“Many people are not fully aware of his importance today,” said Hal Greenberg, Sunnyside tour guide who impersonated Irving for the special. “Not only was he one of the most popular authors of all time in the United States, he also mentored an entire generation of American authors that came after.”
Edgar Allen Poe, Walt Whitman, Mark Twain, Nathaniel Hawthorne, and Ralph Waldo Emerson to name a few.
Born in Manhattan just a few years after the Declaration of Independence had been signed, Irving had come of age when America did – lending to the claims suggesting Washington Irving was America’s first storyteller.
“He started the entire literary tradition of the United States, and he introduced American culture to the rest of the world.”
“One of the curious elements in studying the life and legacy of Washington Irving is that he’s not really known for his outstanding contribution to the celebration of American Christmas,” said Andrew Burstein of the LSU History Department. “…he is almost exclusively thought of as the progenitor of Halloween.”
Most Americans don’t realize, the special explores, that the Christmas we know and love was actually invented by Irving.
“…The version of Christmas that they think of, was first popularized by Washington Irving,” said Elizabeth Bradley, VP of Programs and Engagement in Historic Hudson Valley. “And, in fact, that he wrote about a classic English Christmas decades and decades before Charles Dickens ever did.”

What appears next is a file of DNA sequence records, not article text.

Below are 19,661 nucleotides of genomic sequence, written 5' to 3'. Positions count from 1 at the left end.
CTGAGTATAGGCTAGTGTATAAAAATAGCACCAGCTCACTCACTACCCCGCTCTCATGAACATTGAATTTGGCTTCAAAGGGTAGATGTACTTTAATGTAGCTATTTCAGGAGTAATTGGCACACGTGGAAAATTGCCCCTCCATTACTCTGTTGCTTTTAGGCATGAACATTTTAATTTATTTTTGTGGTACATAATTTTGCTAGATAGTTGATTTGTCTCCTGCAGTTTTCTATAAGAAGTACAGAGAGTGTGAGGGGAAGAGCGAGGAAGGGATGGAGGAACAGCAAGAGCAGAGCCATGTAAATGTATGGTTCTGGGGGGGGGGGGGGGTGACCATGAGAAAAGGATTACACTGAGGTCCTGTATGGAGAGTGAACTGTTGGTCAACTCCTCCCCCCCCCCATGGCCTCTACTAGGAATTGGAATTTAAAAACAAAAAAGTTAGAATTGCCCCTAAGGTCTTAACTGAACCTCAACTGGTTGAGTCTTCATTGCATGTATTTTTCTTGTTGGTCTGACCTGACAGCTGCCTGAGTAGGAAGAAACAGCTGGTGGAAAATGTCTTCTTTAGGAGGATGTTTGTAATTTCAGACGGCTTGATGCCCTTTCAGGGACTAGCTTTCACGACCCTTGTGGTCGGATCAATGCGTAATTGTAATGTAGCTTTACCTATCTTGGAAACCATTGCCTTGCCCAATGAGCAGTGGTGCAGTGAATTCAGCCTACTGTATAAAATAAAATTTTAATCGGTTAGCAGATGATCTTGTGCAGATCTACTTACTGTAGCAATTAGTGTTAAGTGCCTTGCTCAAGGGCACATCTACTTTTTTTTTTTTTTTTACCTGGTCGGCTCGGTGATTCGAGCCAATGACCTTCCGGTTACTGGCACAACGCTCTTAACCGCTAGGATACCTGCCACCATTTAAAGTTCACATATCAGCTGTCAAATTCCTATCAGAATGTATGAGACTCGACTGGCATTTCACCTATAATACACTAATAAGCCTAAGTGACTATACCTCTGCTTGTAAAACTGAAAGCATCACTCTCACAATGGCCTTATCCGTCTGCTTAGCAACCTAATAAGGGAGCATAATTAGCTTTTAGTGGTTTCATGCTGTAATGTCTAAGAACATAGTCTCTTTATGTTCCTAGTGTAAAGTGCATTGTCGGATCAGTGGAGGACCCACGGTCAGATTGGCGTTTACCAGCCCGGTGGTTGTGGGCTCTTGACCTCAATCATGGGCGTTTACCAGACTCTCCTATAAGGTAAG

Dickens, an English author widely regarded as the greatest novelist of the Victorian Era, penned literary classics like “A Christmas Carol.” The epic story of Ebenezer Scrooge cemented Charles Dickens as a storyteller and, for many, made his name synonymous with Christmas.
But his predecessor, Irving, described English Christmas customs much earlier in his The Sketchbook of Geoffrey Crayon, published two decades before the release of “A Christmas Carol” – descriptions that moved Dickens to the point of writing Irving a letter expressing his gratitude, with Dickens later recycling Irving’s descriptions in a scene from “Christmas Past” as an ode to his American inspiration.
And though many might consider Santa Claus to be the true Father of Christmas, Washington Irving’s “Old Christmas” had promoted the tradition of jolly ol’ Saint Nicholas — perhaps the most ubiquitous Christmas custom we uphold today.
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